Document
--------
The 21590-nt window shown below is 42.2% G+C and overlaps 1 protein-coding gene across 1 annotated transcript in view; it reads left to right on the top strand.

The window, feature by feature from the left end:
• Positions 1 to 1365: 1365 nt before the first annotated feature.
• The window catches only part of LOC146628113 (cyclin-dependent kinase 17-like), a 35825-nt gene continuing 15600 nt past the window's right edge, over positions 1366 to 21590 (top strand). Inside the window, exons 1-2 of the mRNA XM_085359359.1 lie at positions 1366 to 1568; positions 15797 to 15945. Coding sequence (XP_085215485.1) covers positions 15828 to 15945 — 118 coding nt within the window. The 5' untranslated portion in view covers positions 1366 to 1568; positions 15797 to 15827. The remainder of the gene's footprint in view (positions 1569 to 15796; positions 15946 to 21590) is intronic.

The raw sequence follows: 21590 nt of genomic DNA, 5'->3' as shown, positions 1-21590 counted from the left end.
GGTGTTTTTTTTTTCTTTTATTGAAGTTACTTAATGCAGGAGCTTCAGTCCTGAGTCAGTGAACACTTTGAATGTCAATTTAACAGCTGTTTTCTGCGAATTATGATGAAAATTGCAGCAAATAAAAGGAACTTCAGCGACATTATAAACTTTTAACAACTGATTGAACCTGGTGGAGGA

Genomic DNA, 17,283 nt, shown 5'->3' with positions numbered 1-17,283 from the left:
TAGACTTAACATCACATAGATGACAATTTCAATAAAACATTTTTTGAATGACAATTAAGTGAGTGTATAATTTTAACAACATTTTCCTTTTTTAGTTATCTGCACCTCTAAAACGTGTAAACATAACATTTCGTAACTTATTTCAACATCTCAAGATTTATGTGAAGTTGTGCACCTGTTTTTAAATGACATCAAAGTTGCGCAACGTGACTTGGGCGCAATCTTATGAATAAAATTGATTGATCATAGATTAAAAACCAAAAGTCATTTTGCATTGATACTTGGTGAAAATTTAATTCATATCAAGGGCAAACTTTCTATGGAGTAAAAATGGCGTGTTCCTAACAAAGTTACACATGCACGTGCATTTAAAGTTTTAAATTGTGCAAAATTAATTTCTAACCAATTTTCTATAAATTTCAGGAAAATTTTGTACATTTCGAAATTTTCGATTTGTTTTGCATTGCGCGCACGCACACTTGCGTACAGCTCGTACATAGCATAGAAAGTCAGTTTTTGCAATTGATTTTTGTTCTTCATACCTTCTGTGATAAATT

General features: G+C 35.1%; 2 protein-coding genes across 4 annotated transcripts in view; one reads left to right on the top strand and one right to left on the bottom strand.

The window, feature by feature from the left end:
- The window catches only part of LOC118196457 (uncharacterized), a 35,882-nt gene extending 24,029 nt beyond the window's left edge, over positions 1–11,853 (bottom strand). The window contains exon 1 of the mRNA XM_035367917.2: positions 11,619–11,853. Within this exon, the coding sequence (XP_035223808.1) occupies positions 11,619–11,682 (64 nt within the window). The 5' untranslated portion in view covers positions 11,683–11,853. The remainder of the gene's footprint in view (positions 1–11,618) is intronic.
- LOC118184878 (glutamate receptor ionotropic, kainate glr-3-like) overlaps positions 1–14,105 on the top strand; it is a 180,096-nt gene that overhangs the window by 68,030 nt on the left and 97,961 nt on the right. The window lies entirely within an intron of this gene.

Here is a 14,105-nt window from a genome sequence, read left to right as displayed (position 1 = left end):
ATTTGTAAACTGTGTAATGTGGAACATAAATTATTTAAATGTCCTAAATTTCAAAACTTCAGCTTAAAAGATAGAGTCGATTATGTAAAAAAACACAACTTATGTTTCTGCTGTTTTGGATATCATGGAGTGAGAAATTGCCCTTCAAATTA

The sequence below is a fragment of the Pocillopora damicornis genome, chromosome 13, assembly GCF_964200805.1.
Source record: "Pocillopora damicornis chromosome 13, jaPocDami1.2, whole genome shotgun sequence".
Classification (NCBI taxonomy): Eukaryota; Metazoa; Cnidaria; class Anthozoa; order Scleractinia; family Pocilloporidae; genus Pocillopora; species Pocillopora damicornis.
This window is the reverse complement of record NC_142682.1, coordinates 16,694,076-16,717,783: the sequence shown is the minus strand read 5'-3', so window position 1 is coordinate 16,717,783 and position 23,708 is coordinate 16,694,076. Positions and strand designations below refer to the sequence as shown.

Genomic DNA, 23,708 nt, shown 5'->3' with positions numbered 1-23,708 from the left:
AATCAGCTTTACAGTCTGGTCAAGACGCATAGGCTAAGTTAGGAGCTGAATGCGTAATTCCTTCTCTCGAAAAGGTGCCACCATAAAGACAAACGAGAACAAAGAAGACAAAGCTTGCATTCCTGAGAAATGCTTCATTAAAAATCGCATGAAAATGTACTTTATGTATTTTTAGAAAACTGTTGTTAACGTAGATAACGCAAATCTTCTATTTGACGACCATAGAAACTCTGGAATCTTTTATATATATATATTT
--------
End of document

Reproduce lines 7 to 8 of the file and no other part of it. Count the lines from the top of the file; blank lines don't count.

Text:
Genomic DNA, 17,283 nt, shown 5'->3' with positions numbered 1-17,283 from the left:
TAGACTTAACATCACATAGATGACAATTTCAATAAAACATTTTTTGAATGACAATTAAGTGAGTGTATAATTTTAACAACATTTTCCTTTTTTAGTTATCTGCACCTCTAAAACGTGTAAACATAACATTTCGTAACTTATTTCAACATCTCAAGATTTATGTGAAGTTGTGCACCTGTTTTTAAATGACATCAAAGTTGCGCAACGTGACTTGGGCGCAATCTTATGAATAAAATTGATTGATCATAGATTAAAAACCAAAAGTCATTTTGCATTGATACTTGGTGAAAATTTAATTCATATCAAGGGCAAACTTTCTATGGAGTAAAAATGGCGTGTTCCTAACAAAGTTACACATGCACGTGCATTTAAAGTTTTAAATTGTGCAAAATTAATTTCTAACCAATTTTCTATAAATTTCAGGAAAATTTTGTACATTTCGAAATTTTCGATTTGTTTTGCATTGCGCGCACGCACACTTGCGTACAGCTCGTACATAGCATAGAAAGTCAGTTTTTGCAATTGATTTTTGTTCTTCATACCTTCTGTGATAAATT